Illegal or Fraudulent Naturalization Process

One reason a naturalized U.S. citizen may be deported is if they partook in an illegal or fraudulent naturalization process. During the naturalization process, you’re required to tell the truth when you’re filling out an application to be naturalized, so you may be deported for falsifying your application.

Even if you’ve already been granted U.S. citizenship, you can still face denaturalization at a later date if the information on your application is found to be false. This could be the case if you use a false name or identity, or if you fail to disclose criminal activities during the application process. If the United States Citizenship and Immigration Service (USCIS) finds that you falsified any part of your naturalization application, they may file a denaturalization action against you and attempt to deport you.

Refusal to Testify Before Congress

As a naturalized citizen, there are certain rules you must follow in order to become a citizen and retain your citizenship. One requirement you have to do as a naturalized citizen is to testify before Congress if you’re being investigated for any subversive acts, including attempts to overthrow the government or cause harm to a U.S. government official. If you refuse to testify as a naturalized citizen, you may face deportation.

It’s important to note that you’re only required to testify before Congress during your first 10 years as a naturalized U.S. citizen. Once you’ve been a citizen for longer than 10 years, you’re no longer required to testify before Congress and cannot face deportation as a result of your refusal to testify. An immigration law attorney can help you understand more about your requirement to testify before Congress.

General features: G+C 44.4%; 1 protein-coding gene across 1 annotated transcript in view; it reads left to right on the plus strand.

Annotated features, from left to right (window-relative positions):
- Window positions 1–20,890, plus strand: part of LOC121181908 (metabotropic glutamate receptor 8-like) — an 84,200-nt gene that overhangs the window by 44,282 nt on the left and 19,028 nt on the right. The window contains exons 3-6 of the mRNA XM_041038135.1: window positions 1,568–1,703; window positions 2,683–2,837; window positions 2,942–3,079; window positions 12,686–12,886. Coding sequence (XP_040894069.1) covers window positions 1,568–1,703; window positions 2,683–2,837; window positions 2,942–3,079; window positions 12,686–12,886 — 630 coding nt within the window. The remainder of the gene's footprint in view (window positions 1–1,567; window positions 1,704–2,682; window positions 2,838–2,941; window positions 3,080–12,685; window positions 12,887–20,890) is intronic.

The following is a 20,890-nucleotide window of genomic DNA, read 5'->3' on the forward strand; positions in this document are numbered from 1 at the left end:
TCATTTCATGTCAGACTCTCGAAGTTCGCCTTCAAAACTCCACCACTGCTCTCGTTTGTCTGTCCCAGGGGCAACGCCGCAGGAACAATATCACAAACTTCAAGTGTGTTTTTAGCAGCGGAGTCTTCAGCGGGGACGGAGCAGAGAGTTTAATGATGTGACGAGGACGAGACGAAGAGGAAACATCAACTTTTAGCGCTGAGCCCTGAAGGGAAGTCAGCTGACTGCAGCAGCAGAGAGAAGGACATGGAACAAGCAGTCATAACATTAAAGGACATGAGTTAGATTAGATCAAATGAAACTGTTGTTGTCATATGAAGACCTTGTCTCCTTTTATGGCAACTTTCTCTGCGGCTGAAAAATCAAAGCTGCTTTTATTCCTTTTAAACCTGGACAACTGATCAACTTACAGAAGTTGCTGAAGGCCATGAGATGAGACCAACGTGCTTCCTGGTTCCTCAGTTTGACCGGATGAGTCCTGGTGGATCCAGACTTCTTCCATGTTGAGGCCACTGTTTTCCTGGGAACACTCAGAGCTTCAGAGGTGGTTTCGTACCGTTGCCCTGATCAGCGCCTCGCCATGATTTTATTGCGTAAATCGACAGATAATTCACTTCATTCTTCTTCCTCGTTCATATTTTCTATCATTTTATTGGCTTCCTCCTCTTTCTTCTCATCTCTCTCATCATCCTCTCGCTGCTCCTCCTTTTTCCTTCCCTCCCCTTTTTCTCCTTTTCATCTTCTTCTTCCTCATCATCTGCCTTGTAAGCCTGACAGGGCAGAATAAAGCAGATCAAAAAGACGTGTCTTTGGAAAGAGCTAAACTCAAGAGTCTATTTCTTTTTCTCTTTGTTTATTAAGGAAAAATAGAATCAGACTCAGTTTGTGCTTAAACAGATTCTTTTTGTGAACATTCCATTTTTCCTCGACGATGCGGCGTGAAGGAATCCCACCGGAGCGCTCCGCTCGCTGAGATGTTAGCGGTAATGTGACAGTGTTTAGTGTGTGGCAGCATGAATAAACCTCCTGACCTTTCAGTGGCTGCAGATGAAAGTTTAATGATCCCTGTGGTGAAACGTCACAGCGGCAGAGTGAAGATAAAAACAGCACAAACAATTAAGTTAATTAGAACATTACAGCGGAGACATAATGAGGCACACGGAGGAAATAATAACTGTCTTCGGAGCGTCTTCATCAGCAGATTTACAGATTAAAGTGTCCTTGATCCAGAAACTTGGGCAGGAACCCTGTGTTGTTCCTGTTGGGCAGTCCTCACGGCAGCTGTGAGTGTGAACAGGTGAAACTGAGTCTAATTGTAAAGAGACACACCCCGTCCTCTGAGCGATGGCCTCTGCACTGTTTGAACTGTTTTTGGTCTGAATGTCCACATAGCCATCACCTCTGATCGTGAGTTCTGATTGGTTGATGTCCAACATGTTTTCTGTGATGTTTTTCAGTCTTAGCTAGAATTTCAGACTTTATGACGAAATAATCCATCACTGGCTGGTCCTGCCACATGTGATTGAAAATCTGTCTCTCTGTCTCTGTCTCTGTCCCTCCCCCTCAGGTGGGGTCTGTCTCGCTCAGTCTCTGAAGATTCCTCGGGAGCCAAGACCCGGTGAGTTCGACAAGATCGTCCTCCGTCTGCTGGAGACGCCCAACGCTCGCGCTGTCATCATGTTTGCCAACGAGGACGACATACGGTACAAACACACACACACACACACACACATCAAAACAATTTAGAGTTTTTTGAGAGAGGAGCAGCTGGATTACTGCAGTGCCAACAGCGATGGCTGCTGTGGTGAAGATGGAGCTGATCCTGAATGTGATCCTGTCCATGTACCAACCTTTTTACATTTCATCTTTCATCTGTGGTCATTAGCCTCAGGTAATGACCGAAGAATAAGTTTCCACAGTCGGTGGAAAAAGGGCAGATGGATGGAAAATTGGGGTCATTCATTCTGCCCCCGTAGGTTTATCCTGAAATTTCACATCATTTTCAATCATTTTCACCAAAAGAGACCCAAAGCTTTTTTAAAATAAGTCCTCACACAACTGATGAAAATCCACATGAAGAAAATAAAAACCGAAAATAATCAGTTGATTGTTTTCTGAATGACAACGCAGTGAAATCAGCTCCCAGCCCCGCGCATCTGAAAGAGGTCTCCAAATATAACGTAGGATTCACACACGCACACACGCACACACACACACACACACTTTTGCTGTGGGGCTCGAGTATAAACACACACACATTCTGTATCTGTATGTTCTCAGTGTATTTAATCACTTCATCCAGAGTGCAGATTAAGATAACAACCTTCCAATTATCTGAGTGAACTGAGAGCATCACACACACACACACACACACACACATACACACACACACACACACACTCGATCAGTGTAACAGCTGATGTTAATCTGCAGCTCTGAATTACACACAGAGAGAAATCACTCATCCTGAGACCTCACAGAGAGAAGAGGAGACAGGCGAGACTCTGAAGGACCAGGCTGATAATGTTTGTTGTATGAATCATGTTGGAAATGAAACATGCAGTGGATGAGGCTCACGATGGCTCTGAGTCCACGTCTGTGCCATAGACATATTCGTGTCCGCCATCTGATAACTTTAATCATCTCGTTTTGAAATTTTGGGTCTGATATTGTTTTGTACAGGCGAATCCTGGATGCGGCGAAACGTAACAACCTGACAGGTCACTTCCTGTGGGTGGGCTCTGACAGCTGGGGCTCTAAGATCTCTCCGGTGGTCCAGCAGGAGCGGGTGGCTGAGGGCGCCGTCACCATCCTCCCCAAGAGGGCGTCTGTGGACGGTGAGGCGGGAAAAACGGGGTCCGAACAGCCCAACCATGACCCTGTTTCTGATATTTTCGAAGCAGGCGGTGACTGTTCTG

Conviction of Criminal Acts

You can also be deported as a result of being convicted of certain criminal acts. The biggest things to avoid as a naturalized U.S. citizen are aggravated felonies and crimes of moral turpitude.

Aggravated felonies are essentially a category of crimes that are labeled by Congress. These crimes carry particularly harsh penalties for immigrants, including deportation. That being said, aggravated felonies can vary widely, and there are more than 30 offenses that are considered aggravated felonies. Some examples of lesser-known aggravated felonies include filing a false tax return and failing to appear in court.